Quentin Tarantino Apologizes to Roman Polanski Victim: ‘Fifteen Years Later, I Realize How Wrong I Was’



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Quentin Tarantino has apologized to Roman Polanski’s victim Samantha Geimer for comments he made in a 2003 interview that the director did not “rape” the then-13-year-old but that Geimer “wanted to have it.”
“I want to publicly apologize to Samantha Geimer for my cavalier remarks on ‘The Howard Stern Show’ speculating about her and the crime that was committed against her,” he said in a statement obtained by TheWrap.
“Fifteen years later, I realize how wrong I was. Ms. Geimer WAS raped by Roman Polanski. When Howard brought up Polanski, I incorrectly played devil’s advocate in the debate for the sake of being provocative. I didn’t take Ms. Geimer’s feelings into consideration and for that I am truly sorry. So, Ms. Geimer, I was ignorant, and insensitive, and above all, incorrect. I am sorry Samantha.”
On Tuesday, Geimer said in an interview with the New York Daily News that Tarantino’s remarks were “wrong. I bet he knows it. I hope he doesn’t make an a– of himself and keep talking that way.”
On Tuesday, a 2003 radio interview with Howard Stern resurfaced in which the filmmaker said that the 13-year-old girl Polanski was convicted of raping in 1977 “wanted to have it.”
“I don’t consider him a rapist,” Tarantino said. “He didn’t rape a 13-year-old, it was statutory rape… That’s not quite the same thing. He had sex with a minor, that’s not rape. To me, when you use the word ‘rape,’ you’re talking about violent, throwing them down, it’s one of the most violent crimes in the world. You can’t throw the word rape around, is like throwing the word racist around… it just doesn’t apply to everything that people use it for.”
“He was guilty of having sex with a minor,” he continued. A contributor on Stern’s show cut in to say that it was sex she didn’t want to have. “No, that was not the case at all. She wanted to have it,” Tarantino said. “And by the way, we’re talking about America’s morals, we’re not talking about the morals of Europe and everything.”
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Tarantino made headlines this week after a New York Times interview with Uma Thurman, in which she discusses a car crash scene in “Kill Bill” she said she asked not to do herself and caused the actress permanent neck damage.
Thurman later said that she does not believe Tarantino had any “malicious intent” in wanting her to perform the stunt herself, and said he is “remorseful” about the event. The director said in an interview with Deadline that the car crash scene is “the biggest regret of my life.”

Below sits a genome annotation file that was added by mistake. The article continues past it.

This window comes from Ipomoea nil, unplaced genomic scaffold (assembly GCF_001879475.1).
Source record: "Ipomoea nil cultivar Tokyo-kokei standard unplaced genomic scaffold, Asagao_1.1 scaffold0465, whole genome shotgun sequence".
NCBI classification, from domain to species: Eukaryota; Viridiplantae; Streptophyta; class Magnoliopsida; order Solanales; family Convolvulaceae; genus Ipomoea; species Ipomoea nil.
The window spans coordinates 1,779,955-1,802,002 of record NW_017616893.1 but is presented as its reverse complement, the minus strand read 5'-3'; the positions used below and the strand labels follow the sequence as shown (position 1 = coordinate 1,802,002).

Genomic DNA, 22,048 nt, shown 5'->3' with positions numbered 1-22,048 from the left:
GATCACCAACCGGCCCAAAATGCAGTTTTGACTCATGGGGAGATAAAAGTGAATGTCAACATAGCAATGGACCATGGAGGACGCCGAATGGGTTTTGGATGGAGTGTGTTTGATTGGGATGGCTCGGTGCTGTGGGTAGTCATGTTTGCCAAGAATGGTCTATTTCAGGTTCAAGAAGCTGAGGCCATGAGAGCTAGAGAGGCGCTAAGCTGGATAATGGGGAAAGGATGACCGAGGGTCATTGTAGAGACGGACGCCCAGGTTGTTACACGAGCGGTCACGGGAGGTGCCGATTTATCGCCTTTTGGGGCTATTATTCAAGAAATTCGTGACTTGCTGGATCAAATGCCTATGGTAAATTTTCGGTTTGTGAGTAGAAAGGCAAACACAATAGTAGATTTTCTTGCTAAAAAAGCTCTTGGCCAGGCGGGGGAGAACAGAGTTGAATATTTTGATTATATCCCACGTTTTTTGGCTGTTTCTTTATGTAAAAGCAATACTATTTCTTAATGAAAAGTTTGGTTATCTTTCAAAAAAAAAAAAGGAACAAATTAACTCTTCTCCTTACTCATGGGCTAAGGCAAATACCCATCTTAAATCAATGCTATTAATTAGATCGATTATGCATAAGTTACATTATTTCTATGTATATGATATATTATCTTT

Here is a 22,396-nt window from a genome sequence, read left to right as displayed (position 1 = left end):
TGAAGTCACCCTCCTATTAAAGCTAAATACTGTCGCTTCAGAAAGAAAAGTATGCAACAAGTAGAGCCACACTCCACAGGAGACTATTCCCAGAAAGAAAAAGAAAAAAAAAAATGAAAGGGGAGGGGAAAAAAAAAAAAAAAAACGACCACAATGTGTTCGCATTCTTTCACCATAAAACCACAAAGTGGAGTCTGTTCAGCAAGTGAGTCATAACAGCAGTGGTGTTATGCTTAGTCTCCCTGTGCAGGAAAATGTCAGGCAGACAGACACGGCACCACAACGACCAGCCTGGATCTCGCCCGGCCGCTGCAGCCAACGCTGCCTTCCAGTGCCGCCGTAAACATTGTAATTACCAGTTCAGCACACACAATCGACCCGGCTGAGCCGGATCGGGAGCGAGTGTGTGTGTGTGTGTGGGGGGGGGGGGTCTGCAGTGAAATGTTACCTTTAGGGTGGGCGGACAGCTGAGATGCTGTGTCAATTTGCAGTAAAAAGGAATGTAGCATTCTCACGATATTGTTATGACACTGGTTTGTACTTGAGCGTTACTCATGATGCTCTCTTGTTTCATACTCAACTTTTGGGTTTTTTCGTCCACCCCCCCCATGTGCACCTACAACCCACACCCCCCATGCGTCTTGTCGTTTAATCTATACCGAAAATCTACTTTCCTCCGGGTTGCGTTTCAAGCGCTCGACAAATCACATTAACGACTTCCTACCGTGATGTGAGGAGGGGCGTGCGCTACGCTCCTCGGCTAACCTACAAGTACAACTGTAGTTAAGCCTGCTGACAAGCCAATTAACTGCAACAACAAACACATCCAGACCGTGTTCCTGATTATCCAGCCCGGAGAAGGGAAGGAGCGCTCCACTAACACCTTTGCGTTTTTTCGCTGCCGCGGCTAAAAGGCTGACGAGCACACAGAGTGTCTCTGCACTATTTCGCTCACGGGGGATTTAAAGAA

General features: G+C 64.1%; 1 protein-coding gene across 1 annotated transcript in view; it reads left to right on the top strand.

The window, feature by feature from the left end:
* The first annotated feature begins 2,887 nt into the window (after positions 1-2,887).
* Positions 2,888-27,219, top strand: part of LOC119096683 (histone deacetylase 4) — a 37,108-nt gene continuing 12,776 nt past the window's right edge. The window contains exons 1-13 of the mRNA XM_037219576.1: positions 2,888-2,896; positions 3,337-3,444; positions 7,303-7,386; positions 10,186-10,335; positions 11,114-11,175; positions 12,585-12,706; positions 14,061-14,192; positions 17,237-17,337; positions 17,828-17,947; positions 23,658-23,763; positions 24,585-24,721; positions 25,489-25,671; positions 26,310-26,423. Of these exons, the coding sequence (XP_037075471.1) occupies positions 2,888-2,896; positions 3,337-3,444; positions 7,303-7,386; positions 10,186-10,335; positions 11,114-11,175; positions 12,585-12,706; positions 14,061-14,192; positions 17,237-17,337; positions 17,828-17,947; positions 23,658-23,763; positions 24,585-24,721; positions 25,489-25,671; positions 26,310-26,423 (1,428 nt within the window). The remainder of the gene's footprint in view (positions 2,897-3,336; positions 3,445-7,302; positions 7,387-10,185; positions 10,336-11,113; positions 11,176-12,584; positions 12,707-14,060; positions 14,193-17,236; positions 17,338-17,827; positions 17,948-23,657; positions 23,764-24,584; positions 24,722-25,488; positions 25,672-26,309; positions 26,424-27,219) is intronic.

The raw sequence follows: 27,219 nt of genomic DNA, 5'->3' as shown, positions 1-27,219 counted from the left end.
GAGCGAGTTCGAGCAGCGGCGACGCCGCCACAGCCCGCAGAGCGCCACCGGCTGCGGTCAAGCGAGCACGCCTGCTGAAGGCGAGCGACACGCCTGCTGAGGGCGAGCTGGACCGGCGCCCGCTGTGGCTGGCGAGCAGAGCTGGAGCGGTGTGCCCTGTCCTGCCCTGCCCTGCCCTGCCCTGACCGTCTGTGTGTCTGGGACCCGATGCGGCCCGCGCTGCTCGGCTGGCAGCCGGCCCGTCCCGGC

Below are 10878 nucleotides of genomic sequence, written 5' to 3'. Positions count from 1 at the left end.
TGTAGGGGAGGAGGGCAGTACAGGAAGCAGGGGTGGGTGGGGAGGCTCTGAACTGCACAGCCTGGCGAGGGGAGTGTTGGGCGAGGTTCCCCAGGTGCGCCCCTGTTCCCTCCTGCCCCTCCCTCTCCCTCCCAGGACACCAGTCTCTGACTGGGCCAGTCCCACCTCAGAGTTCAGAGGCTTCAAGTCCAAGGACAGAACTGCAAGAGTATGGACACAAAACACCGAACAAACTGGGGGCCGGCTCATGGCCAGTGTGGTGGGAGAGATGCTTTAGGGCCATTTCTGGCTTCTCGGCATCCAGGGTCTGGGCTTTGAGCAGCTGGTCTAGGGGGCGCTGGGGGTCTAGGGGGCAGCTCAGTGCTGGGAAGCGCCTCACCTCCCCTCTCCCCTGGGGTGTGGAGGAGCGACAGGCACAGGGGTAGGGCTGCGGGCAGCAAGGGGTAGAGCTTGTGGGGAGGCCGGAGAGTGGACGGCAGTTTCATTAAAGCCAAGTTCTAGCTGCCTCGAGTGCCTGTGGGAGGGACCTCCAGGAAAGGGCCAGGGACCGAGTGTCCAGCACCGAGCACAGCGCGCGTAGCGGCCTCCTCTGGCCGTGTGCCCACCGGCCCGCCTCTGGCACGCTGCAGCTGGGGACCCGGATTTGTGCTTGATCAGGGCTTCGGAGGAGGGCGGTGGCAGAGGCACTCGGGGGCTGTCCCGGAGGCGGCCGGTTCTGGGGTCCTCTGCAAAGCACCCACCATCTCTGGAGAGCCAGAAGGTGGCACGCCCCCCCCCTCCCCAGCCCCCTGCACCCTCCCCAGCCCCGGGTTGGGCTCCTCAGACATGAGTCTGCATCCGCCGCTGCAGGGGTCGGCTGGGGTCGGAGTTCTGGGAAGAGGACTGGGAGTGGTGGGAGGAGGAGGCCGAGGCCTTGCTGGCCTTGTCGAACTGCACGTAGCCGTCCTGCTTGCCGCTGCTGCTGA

After calling some police officers “murderers” in a rally protesting police brutality, Tarantino and his movie “The Hateful Eight” became the target of a boycott by police unions across the country.
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Tarantino raised eyebrows when he seemed to diss Ava DuVernay’s “Selma” in an interview with writer Bret Easton Ellis for T Magazine. The director seemed to compare the Oscar-nominated film to a made-for-TV movie by saying that it “deserved an Emmy.”
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After film reviewer Jan Wahl took issue with Tarantino’s assertion that kids older than 12 would enjoy the violent “Kill Bill,” the director told Wahl that she needed to separate movies from the real world.
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In a contentious interview with Channel 4 anchor Krishnan Guru-Murthy, the Oscar-winner refused to answer a question about the link between movie violence and real-life violence. “I’m already on the record,” he said. “I have explained this many times in the last 20 years.”
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Tarantino shocked the media when he used the N-word in the press room after collecting a Golden Globe for 2013’s “Django Unchained.” 
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Tarantino made a cameo in “Pulp Fiction” as Jimmie Dimmick, who helps Jules and Vincent dispose of Marvin’s body. During his brief appearance, the writer-director drops the N-word multiple times, which drew a significant amount of criticism upon the film’s release two decades ago.
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Miramax

Tarantino has been clashing with director Spike Lee for years over Tarantino’s use of the N-word in his films. The feud goes as far back as the release of “Reservoir Dogs” in 1997 when Lee said he had a “definite problem” with the language in the film.
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Amid nationwide police boycotts of “The Hateful Eight” sparked by the filmmaker’s decision to speak out against police brutality, TheWrap remembers other times Tarantino’s mouth got as much attention as his movies.

After calling some police officers “murderers” in a rally protesting police brutality, Tarantino and his movie “The Hateful Eight” became the target of a boycott by police unions across the country.
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